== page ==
|| This paper considers the development of Canadian manufacturing interests and manufacturers＇ protectionist movement in the late nineteenth century. As a case, it analyses manufacturers＇ views and activities in connection with the implementations of the Cayley Tariff of 1858, the Galt Tariff of 1859, and the National Policy tariff of 1879. Not until the late 1850s did the protectionist movement start in Canada. This movement was led by Isaac Buchanan, who maintained that Canada should avoid importing industrial goods and instead develop its own manufacturing industry through protective tariffs. In advancing this argument, he proposed that Canada strive to become a ＇manufacturing colony＇ within the British Empire; he also established the Association for the Promotion of Canadian Industry (APCI). In April 1858, APCI held a meeting and submitted a petition for its protective tariff plan to William Cayley, Inspector General of the United Provinces of Canada. The proposed Cayley Tariff and Galt Tariff had two-tier structures, comprising lower tariffs for raw materials and higher tariffs for finished products. These proposed tariffs included protectionist factors that were also supported by APCI. It was after the Great Depression of 1873 that protectionism was raised again. Under the Depression, manufacturers＇ opinions became clearly divided between protectionism and reciprocity with the United States. In order to overcome the disagreement, members of the Executive Committee of the Manufacturers＇ Association of Ontario (MAO), the successor organisation to APCI, linked protectionism with nationalism and regarded the reciprocity as unpatriotic. This contributed to the unification of Canadian producers against the United States. MAO started to support the Conservative party after it added the implementation of protective tariffs to its platform in the late 1870s. W. H. Frazer, the secretary of MAO, established the Dominion National League (DNL), a support organisation for the Conservative that was funded by MAO. The Conservative won in the 1878 general election through the supports of MAO and DNL, and implemented protective tariffs that were known as the ＇National Policy＇.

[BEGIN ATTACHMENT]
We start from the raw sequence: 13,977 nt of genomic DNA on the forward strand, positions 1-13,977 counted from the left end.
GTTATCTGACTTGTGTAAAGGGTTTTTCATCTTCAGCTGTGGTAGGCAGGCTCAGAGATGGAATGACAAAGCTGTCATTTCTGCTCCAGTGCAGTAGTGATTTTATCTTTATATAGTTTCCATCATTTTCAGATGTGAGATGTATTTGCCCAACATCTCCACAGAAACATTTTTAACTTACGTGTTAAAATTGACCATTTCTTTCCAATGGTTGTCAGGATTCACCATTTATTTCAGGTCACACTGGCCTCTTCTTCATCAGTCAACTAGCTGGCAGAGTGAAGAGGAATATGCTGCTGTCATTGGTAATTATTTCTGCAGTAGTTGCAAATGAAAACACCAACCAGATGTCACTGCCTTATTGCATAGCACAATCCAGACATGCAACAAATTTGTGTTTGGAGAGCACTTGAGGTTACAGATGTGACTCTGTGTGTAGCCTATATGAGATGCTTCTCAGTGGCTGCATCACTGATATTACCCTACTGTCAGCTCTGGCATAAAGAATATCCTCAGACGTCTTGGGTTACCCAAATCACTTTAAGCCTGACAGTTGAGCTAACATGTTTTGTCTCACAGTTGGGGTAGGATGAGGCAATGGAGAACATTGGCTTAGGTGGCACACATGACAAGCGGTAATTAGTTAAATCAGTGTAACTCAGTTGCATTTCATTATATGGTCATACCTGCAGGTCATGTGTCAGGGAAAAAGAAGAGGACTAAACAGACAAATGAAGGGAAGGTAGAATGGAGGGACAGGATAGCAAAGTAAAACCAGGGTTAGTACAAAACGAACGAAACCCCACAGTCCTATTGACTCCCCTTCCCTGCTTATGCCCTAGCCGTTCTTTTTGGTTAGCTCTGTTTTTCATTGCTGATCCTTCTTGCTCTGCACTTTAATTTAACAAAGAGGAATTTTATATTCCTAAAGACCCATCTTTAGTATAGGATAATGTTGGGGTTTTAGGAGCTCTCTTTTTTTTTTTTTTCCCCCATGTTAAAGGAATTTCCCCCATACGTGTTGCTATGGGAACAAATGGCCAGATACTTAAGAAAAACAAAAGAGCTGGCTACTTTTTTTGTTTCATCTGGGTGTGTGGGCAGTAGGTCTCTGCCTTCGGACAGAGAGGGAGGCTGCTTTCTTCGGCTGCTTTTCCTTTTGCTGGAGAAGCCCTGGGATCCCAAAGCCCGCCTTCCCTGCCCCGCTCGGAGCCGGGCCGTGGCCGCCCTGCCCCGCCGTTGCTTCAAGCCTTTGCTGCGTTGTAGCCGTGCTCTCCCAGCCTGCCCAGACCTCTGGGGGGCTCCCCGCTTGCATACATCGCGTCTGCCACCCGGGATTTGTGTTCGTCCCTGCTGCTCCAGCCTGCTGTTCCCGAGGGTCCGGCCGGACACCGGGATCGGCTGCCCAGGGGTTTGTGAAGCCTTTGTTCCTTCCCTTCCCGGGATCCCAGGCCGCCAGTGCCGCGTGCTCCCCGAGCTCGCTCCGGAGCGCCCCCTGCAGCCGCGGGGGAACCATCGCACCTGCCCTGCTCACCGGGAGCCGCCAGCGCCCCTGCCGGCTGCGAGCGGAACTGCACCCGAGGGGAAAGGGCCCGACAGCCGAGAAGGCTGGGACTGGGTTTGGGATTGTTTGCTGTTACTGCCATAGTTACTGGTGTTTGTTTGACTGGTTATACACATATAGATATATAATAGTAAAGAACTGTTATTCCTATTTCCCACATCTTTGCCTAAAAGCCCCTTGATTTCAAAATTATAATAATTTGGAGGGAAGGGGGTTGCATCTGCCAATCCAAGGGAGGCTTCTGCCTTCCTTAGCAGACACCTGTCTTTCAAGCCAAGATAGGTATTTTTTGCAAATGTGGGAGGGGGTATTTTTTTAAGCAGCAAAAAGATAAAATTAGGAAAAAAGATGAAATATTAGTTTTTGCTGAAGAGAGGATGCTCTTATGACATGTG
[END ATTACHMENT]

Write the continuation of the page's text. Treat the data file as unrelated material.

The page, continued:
In conclusion, Canadian manufacturers emphasised protecting the national economy against the United States through higher tariffs in the late nineteenth century. On the other hand, they did not intend to separate from the British Empire but rather fortify its economic development within it.